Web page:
Dawn Meats, the west Cork dairy co-ops and Teagasc opened the gates for the first time to their dairy beef demonstration farm in Tipperary this week. The highly anticipated open day drew large crowds of beef and dairy farmers from all over Ireland.

With the growth in dairy cows over the last 10 years and the decline in suckler cow numbers, more and more of the beef produced in Ireland is originating from dairy beef.

Demonstration farms like this show the good and the bad. The benefit they bring is they should allow farmers learn from a real commercial farm setting rather than a research farm, which can be influenced by research issues.

The forecast profit and loss for 2024 shows a €44,000 margin for the farm before including a land charge. If we estimated €90,000 of an annual land rental fee, it means the Tipperary farm would lose €50,000 per year doing what it is doing now.

Remember, the farm is rearing over 300 calves each year and aiming to finish them under two years of age. To deliver this result, the farm bought calves this year on average at €117 per head.

The key numbers driving this result are that the farm is budgeting for a selling price of €4.70/kg for the typical O-grade carcase from this type of operation.

That is the main driver of the output figure. Again, like most farmers, there are no guarantees of this price because the market dictates.

Let’s be clear, the farm might be losing €50,000 per year but it has no single farm payment and, on the cost side, is paying for full labour costs and machinery contractor charges. A depreciation charge of €40,000 per year for the capital investment on the farm is also included to deliver that end result.


So, if we were to compare this result with a typical Irish farm and assume the land was owned, with a typical single farm payment, what would the return for the farmer be?

Let’s go with no land charge (€90,000), a standard BISS payment of €30,000, and a value of €75,000 for owned labour, leaving some machinery contracting as a cost in the mix.

On the projected farm figures for 2024, the farm would be making a margin of €150,000 per year to farm 300 acres and finish about 300 animals per year.

The level of capital investment involved – over €560,000 on a leased farm – raised eyebrows for some. In this situation, it is a meat factory and a milk processor putting up the funds to back the venture.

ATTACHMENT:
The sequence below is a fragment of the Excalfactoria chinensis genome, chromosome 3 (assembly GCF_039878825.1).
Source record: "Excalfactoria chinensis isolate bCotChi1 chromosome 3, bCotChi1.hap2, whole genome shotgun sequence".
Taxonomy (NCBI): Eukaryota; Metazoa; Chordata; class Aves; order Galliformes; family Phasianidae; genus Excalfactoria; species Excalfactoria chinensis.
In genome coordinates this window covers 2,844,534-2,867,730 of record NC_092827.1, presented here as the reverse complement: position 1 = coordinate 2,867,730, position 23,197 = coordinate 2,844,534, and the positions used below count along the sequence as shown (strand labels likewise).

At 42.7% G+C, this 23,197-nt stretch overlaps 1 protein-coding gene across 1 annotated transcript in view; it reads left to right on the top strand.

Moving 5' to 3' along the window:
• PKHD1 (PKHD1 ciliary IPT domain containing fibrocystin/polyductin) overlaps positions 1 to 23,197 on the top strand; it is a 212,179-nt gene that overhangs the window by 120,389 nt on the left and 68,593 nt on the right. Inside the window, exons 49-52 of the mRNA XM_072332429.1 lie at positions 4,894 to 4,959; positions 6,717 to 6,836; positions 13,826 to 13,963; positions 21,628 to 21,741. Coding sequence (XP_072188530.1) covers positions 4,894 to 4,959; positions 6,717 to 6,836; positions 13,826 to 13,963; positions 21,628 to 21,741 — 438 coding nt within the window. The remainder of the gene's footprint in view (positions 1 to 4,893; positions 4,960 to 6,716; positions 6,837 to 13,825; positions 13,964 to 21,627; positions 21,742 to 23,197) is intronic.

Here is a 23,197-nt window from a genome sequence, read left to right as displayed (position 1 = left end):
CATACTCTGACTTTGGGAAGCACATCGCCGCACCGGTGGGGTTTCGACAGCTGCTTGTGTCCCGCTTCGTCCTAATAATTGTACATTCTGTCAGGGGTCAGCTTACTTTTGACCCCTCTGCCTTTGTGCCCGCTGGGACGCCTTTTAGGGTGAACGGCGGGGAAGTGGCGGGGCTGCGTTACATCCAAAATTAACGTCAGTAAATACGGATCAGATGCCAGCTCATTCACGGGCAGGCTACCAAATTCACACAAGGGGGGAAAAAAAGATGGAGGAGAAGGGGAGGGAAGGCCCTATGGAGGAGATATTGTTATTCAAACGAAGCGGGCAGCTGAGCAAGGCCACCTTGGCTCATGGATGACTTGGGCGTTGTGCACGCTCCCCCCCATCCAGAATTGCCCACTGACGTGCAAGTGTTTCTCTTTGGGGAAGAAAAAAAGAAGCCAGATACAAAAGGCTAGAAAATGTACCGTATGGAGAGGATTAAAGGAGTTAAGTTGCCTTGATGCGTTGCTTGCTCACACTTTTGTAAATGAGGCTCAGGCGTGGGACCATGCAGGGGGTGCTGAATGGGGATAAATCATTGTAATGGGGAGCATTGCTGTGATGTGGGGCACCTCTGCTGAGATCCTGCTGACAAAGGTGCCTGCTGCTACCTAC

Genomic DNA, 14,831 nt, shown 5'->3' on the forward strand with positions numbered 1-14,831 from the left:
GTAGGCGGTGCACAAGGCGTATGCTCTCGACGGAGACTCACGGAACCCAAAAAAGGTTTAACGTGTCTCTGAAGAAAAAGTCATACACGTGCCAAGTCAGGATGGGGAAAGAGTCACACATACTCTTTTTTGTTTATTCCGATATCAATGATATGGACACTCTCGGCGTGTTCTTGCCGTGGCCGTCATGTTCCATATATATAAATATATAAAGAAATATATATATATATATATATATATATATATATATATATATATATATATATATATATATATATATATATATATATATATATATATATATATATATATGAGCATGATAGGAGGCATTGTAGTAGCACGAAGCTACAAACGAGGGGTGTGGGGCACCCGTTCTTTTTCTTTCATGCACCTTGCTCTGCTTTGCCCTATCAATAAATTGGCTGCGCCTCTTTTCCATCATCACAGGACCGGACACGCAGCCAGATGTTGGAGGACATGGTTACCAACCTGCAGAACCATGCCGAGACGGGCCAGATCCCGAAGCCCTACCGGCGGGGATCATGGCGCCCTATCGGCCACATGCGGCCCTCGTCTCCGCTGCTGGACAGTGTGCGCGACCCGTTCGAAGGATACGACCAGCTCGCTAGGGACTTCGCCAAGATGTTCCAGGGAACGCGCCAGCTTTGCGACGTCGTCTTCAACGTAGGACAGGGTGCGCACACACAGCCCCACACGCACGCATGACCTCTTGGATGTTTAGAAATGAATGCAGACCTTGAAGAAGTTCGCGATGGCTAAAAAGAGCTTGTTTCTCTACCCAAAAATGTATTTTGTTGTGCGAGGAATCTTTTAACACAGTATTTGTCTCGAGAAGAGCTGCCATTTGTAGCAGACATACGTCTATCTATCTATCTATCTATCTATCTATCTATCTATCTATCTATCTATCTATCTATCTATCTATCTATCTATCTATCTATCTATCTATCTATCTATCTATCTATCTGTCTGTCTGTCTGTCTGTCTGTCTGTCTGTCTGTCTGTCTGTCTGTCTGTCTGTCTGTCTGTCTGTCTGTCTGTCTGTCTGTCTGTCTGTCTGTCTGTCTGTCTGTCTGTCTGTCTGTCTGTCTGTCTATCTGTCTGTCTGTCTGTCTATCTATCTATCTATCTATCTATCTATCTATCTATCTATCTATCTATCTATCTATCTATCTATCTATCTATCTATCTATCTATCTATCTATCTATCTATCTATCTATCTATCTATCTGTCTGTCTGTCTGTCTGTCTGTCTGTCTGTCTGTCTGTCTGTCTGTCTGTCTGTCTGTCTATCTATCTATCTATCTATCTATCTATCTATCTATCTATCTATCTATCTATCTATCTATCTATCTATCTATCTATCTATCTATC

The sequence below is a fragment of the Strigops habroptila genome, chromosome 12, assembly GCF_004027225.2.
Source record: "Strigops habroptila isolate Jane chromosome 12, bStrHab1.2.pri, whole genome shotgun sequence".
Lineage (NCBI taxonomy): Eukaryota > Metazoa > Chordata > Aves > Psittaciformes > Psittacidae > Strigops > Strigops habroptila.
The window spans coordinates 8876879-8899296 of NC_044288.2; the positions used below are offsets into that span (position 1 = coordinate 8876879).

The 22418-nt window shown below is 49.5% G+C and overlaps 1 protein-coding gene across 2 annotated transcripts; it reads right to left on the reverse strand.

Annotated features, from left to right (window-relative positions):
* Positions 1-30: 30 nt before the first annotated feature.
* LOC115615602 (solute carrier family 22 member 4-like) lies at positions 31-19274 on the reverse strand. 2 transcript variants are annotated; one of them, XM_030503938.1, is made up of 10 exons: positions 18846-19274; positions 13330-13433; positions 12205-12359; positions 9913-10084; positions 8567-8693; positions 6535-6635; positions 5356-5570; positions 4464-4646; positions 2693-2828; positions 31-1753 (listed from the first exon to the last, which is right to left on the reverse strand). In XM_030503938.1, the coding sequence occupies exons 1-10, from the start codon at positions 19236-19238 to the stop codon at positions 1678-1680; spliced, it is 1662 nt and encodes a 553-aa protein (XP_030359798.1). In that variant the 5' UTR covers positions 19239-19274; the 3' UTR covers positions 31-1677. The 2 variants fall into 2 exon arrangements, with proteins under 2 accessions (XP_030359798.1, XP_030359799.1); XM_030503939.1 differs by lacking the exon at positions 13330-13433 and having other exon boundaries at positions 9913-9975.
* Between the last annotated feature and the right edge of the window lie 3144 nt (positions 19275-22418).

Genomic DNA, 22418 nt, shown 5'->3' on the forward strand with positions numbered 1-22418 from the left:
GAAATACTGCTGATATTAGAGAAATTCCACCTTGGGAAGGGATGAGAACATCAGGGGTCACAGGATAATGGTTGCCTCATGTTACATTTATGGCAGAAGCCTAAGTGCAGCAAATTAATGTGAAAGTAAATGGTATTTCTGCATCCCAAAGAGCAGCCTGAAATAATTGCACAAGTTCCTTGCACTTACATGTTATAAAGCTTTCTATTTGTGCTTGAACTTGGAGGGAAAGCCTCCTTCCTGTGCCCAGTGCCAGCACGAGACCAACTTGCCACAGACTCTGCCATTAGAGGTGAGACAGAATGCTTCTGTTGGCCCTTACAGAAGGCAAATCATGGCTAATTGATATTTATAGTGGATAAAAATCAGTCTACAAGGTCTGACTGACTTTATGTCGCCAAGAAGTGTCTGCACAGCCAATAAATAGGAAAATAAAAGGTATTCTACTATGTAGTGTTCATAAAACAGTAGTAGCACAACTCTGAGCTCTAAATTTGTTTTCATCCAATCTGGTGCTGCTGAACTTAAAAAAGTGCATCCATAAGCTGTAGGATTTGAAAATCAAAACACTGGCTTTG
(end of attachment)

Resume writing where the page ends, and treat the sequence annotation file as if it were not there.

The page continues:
If nothing else, it highlights once again that investment on farm in any type of facility is extremely expensive. What makes it more difficult on dairy farms is that many don’t know what stock numbers they are investing for. Even investment on a dairy farm is questionable, not to mind a beef farm.

That uncertainty is a killer for any development or investment. On this farm, a large part of the initial investment was in the fields – reseeding, fencing, roadways etc. The winter finishing facilities on this farm are limited so you would need additional facilities if planning to house for the second winter.

So what’s the upside that can drive returns on this dairy beef farm? Researcher Nicky Byrne said it is all about higher Commercial Beef Value (CBV) steers producing more ‘‘in-spec’’ carcases that he says can generate €100/head more net margin than low CBV steers (€238/ ha higher net margin).

What is also clear and has been shown in the THRIVE dairy beef trial, on the Hally farm just up the road, is that time of drafting is crucial with this type of animal. Feed conversion efficiency reduces as finishing period duration increases, to the point where feed cost per day can exceed additional carcase gain. Drafting at a targeted fat score of 3- to 3+, after 60-80 finishing days is optimum for these high CBV beef cross dairy cattle.

I’m all in favour of these types of demonstration farms and credit to those involved. When they lay out the bare facts and full costs, it allows farmers learn about real returns and margins.

It’s clear for dairy beef type animals there is a way to go yet on genetics and calf management to boost farmer returns on relatively highly stocked farms.